“Are you still there?” “I’m still here”
By Tom Barry
Lanark is a supremely strange play. The story is disjointed, the characters many and varied, and the eponymous hero caught up in the midst of the madness may be the maddest of all. A free adaptation of an adaptation of the novel by Alasdair Gray, Lanark: A Life in Four Books, follows Lanark, both man and boy, as he traverses the surreal city of Unthank and the sinister Institute wherein any nonconformity is a literal threat to the occupants’ wellbeing, and citizens afflicted with Lovecraftian diseases are taken for treatment (or rather, exploitation for profit). The absurd interactions and outrageous characters disguise a grounded social commentary on the writer’s part, and explores the reasons why people find themselves in lives they never pursued, often as a result of an unwillingness to change, or a fear of reaching out.
Lanark (Dan South) carried the play admirably, portraying a demure personality with an endearing shyness often out of keeping with how he is regarded by the rest of the play’s population. South rarely left the stage for the show’s entire two-hour runtime, and was supported by a stellar ensemble cast who flit in and out of Lanark’s world with fluidity and charm; the ‘Oracle’ sequence at the beginning of the second half was especially impressive for its energy and synchronicity, without which the play would feel dangerously close to indulgent. The set was conspicuous in its absence; apart from a large bed utilised time and again in astonishingly varied ways, the changes in scene and state were informed largely by the play’s lighting design (Izzy Marsh), which provided just enough information to nudge the audience’s awareness of place without obvious signposting. Marsh’s design reveled in darkness; several scenes took place in a dimness approaching total black, and often it is what can’t be seen that is most important. It would be nigh impossible to decipher when one sequence ends and another begins without it.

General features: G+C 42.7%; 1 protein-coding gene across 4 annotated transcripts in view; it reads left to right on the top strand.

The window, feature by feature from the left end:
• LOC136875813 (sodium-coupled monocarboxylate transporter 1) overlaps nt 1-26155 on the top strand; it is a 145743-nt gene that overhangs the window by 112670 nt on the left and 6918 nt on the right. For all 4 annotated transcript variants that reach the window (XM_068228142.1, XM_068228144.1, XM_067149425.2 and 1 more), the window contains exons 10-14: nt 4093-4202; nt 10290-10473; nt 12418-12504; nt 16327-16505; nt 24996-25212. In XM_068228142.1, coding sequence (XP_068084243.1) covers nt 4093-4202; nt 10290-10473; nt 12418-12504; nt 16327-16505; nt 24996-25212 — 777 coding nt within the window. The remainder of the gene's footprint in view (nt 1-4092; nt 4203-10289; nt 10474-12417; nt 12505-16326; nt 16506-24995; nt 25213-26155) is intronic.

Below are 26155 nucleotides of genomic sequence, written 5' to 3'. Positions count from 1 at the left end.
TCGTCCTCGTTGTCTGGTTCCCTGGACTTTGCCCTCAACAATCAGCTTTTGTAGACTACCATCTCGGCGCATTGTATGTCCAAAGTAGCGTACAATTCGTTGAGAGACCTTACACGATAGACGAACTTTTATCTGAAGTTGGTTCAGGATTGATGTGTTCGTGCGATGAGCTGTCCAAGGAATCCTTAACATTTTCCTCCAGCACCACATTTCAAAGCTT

“Often it is what can’t be seen that is most important.”
The play’s second half was far more engaging than the first; having established to some degree the recurrent characters and their relationships, it gave the cast and the director more freedom to challenge the audience to increasingly mind-bending suspensions of disbelief. I cannot think of another Drama Barn play that has so fractured the conventions of theatre and done so entirely in keeping with the play’s theme; subversion abounds throughout Lanark, and it is always gratifying to see a cast so brazenly enjoy themselves. The script was saturated with bizarre comedic twists that lent the play enough goodwill from the audience to allow them the more esoteric sections of the piece. It is exceedingly difficult to describe exactly why Lanark is worth seeing, as it purposefully confounds and surprises every expectation. Those daunted by the prospect of a play that demands you work hard and fast to keep up with proceedings should give this one a miss, but I can’t recommend Lanark enough to anyone who longs for something utterly original and quietly profound.
Lanark, a free adaptation of a free adaptation by David Greig, directed by James Ralph. Performing at the Drama Barn on Saturday 14th and Sunday 15th of May at 7:30pm. Tickets available online and on the door, £4/5.